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Commentary

Stop Winking at Torture and Codify It

U.S. must decide which interrogation tactics are allowable and which aren't.

June 13, 2004|Alan M. Dershowitz | Alan M. Dershowitz is a professor of law at Harvard. His latest book is "America on Trial."

Atty. Gen. John Ashcroft's recent testimony that President Bush had "made no direct order" authorizing any of the practices photographed at Abu Ghraib prison was calculated to cloak the president with deniability. But it raises the real question: What constitutes the kind of "torture" that, according to Ashcroft, "this administration opposes"? And what exactly are the information-gathering techniques that the Bush administration does approve of? We don't know because it refuses to be specific, opting instead for the wink-and-nod approach -- publicly condemning torture in a general sort of way while discreetly demanding results by whatever means it takes.

This approach would be far more difficult if explicit approval from the president were required for any extraordinary interrogation methods. Such a "torture warrant" approach would force the president to specify precisely what is allowed and what is not: sleep deprivation? hooding? stress positions? threats? attack dogs? sexual humiliation? a sterilized needle under the nail?

A codification of torture would be controversial, of course, but it would produce accountability of precisely the kind this administration wants to avoid. To date, only one other democracy has ever openly confronted this issue -- Israel.

Before 1999, Israel tried to come to terms with the torture issue. Rather than denying it publicly and winking at it privately like many other countries (and many police forces even in the United States), Israeli officials sought to codify what was and was not permissible in order to wage the most effective battle against terrorism within the rule of law.

They set out rules allowing "moderate physical pressure" in specific cases -- including such nonlethal tactics as sleep deprivation, tying up prisoners in painful positions with hoods over their heads, violent shaking and loud music. The argument was that such measures were justified in "ticking bomb" cases in which getting instant information out of a terrorist suspect about an imminent attack was essential.

Esther Wachsman, for example, whose son was kidnapped by militants, has said she knew Israeli agents tortured a captured Palestinian to force him to reveal the 19-year-old's whereabouts and that she had no regrets about it. "Was this man going to reveal this kind of information if they served him tea and played some Mozart?" she asked.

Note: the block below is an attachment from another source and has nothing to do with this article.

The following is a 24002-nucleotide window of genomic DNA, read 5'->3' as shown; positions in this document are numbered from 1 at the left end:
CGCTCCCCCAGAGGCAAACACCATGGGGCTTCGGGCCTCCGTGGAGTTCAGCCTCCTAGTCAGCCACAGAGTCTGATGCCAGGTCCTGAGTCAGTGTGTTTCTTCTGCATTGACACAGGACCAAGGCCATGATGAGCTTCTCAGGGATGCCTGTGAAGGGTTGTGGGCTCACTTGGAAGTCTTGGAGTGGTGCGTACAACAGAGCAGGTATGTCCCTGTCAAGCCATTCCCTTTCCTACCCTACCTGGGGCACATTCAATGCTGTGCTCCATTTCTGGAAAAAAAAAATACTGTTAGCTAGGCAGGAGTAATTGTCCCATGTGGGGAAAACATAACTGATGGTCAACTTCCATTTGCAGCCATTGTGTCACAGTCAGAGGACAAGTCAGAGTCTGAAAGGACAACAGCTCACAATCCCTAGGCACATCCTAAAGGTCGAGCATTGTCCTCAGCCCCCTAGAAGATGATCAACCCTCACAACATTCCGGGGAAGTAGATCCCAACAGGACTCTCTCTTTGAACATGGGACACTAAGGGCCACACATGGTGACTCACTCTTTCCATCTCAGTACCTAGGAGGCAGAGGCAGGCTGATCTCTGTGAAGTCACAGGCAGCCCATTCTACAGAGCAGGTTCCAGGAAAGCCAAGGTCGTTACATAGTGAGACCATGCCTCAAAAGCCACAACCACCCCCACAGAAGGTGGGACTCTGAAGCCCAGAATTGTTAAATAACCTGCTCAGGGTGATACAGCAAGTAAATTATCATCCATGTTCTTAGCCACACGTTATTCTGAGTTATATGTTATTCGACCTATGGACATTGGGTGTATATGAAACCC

For some years the rules were in place, even though opponents argued that torture of any kind was a black-and-white issue -- always wrong, never allowable.

In the end, the Israeli Supreme Court issued a decision in 1999 prohibiting all forms of rough interrogation. In rendering this decision, the court described in detail what was prohibited: shaking, stress positions, hooding, playing "powerfully loud music" and other physical pressures. The court did leave open a tiny window in ticking-bomb cases. It suggested that if an interrogator honestly and reasonably believed that the only way to prevent an attack was to apply moderate physical pressure, he could try to persuade a court after the fact that his actions fell under the defense of "necessity." Thus far, no such defense has been offered.

This decision stimulated an important debate inside and outside of Israel. It is unlikely that it ended all physical abuse, but even Israel's most strident critics acknowledge that it has certainly been curtailed.

The Israeli high court thrust itself into the debate over interrogation methods. The U.S. Supreme Court, on the other hand, seems to be trying to stay away from micromanaging interrogation techniques. In a recent decision, a majority ruled that the 5th Amendment does not prohibit torture itself -- only the use of self-incriminating statements produced by torture in criminal prosecutions. Nor does the 8th Amendment's prohibition against "cruel and unusual punishment" preclude torture of detainees, because it applies only to punishments imposed after conviction. That leaves only the vague "due process" clause, which is in disrepute among a majority of the justices.

We need an open and candid debate, as Israel had, about what forms of rough interrogation, if any, should be permissible against what kinds of detainees under what circumstances. Specificity is required. Broad generalizations like "this administration opposes torture" have not worked and will not work in the future. A proposed interrogation code would be a good starting point.

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